With shout-outs from the New York Times and Bloomberg, it’s hard to deny that Colorado has one of the hottest restaurant scenes in the world. As a previous owner of an upscale steakhouse in Las Vegas, I understand how hard this business is. I would also eat at every single uniquely Colorado restaurant for a living if I could. The local-business love likely fans the flame for the sumptuous experiences Colorado restaurateurs create.
Successes aside, restaurants, like any small business still struggle with efficient, effective and profitable marketing. This provides and opportunity to learn from the industry’s marketing trials and tribulations.
On the surface, evoking emotion and increasing ROI seem like two phrases that are diametrically opposed.
With some help and sound advice from marketing expert and co-owner of local restaurant group, The Big Red F – owners of Zola, Jax Fish House, Lola and The Tavern – Dana Query says they don’t have to be.
Here are five secrets to ensure your market efforts enforce a connection with your customers.
Five secrets of evoking emotion with marketing:
1. Use the data:
Often companies have data – like family lifecycle, address, gender, title, first name – but they still send out messages with no personalization. To get a response from customers, you must make them feel like you know them. If you don’t personalize their message at all with the data you have at your fingertips,, they will be that much less likely to respond. Many businesses, including restaurants haven’t yet started building a client database. If you haven’t get it done. You can bet your competitors are.
2. Leverage your team members:
Whether you are in the restaurant business or any other industry, remember: Your customers don’t have a relationship with your business; they have a relationship with specific team members. Those interactions are what makes the relationship with specific team members. Those interactions are what makes the relationships they ahve with your company feel personal, creating an emotional connection is. Leverage the relationship by having all communication come from that employee. For example, if I chat with the bartender three times a week, frankly, I don’t want to get an email from her shift supervisor. That will be more meaningful and help solidify the connection.
3. Make it relevant:
Our friend and strategy genius at The Big Red F Group doesn’t have a loyalty club, and that’s okay. Communication with her guests is well thought out and timely. For the chicken division, they have a database segment called “Local Birds” for customers who live within a one-mile radius. These customs get a killer deal, and that makes them feel special once a month.
4. Know their value:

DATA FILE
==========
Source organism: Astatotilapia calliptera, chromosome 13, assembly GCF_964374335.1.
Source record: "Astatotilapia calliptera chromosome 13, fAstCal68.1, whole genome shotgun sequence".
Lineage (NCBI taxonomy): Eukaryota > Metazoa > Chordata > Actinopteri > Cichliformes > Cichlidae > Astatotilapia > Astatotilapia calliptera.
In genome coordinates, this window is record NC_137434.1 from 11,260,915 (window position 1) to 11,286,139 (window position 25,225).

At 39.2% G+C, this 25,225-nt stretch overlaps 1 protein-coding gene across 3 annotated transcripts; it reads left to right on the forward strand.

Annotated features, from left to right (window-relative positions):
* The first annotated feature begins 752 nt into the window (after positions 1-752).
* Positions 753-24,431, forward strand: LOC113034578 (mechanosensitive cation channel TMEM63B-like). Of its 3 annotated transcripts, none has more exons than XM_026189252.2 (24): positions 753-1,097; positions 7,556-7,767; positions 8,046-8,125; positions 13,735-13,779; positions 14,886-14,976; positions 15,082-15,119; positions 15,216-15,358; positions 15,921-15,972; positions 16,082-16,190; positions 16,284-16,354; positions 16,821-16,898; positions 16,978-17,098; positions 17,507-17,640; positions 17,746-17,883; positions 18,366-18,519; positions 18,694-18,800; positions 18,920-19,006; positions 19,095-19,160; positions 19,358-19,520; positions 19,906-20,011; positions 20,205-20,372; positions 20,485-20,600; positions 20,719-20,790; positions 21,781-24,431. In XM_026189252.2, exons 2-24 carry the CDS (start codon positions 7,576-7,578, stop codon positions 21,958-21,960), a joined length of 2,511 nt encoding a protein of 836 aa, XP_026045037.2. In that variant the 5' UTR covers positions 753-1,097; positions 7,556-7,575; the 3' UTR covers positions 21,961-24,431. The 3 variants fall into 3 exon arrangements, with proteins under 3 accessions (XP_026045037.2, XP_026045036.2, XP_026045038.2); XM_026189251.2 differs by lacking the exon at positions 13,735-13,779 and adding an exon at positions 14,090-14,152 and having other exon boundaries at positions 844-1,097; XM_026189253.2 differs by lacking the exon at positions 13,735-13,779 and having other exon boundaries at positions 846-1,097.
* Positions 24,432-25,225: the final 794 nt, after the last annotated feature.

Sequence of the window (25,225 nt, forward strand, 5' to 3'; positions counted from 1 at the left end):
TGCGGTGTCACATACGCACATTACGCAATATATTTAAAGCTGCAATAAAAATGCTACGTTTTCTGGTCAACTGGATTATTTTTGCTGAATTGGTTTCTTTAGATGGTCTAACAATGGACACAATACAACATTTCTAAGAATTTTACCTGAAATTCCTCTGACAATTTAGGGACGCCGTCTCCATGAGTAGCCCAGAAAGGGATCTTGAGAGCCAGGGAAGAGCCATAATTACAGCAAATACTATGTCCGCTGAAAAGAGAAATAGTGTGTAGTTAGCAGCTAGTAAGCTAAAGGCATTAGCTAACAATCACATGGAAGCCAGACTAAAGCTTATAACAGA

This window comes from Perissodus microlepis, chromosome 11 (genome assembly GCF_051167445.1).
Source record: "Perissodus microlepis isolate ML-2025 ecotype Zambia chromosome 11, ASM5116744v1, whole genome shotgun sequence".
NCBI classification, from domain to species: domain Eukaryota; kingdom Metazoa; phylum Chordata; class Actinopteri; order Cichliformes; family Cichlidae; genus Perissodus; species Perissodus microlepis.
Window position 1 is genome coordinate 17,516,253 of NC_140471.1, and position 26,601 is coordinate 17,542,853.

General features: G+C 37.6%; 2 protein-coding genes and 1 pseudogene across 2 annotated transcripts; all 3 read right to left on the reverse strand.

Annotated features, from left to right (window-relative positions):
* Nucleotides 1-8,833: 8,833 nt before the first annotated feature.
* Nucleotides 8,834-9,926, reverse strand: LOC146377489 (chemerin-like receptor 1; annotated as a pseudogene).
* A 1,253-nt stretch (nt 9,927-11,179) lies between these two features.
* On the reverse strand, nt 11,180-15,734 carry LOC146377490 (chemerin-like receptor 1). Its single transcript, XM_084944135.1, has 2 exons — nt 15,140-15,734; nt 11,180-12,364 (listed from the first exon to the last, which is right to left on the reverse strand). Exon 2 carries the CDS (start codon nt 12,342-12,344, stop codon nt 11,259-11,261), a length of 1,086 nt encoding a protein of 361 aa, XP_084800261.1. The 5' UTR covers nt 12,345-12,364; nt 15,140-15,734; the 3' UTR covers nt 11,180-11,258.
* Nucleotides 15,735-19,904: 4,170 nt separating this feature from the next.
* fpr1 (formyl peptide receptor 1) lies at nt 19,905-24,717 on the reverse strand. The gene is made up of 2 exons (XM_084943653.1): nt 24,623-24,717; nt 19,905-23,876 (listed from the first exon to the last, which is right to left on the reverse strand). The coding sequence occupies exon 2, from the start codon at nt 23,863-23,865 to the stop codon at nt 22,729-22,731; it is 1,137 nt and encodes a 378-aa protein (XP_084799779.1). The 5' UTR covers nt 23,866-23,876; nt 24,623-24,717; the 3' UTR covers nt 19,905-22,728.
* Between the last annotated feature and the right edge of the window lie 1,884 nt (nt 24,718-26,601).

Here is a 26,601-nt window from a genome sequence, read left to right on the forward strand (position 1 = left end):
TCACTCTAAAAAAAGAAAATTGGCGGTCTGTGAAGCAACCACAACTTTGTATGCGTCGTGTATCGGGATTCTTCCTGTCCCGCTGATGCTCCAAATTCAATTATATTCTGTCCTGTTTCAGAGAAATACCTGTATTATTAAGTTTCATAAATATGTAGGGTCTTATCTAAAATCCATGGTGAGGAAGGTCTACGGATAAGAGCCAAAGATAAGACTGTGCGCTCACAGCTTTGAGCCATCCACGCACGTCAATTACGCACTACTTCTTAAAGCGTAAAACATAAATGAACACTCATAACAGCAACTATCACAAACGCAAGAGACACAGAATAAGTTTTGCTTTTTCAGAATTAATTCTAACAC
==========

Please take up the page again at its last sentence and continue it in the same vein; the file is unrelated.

If i spend $500 a week at your business, I am going to be insulted if I receive a $2-off offer. Part of success in personalization is understanding the value of each of your customers and rewarding them accordingly (usually as a percentage of their spend). If you want to do this right, take some time to understand how to develop an RFM model (a nerdy database marketing acronym that means measuring your customers by evaluating a blend of how recently they have been in, how frequently they come in and their monetary value.)
5. Use technology – it’s cheap:
Back in the day, it was necessary to spends hundreds, if not thousands of dollars to gather client data and use it in a meaningful way. Now, it costs pennies. The Big Red F Group is admittedly more tech savvy than your average restaurant or small business, but there are important lessons to be learned from them here.
It should be noted that no matter how much of an expert you think someone is, they still get overwhelmed by all the technology options out there and all the data points. These are pain points for all of us. If you push through that and do something, even if it isn’t perfect, it will give you a leg up on your competition. The Big Red F Group is using a software system called Wisely as their core marketing platform. They blend a variety of solutions for maximum results. Even though Dana has this approach figured out more than most, she says, “I still worry about using the data we gather in a meaningful and genuine way that conveys a true connection and doesn’t undo all the work we have done to build relatinoships with our customers.”
The bottom line?
Push through your fears, and use your customer data to evoke emotion and increase your company’s ROI.
Even if you don’t get it perfect, you will likely get it right.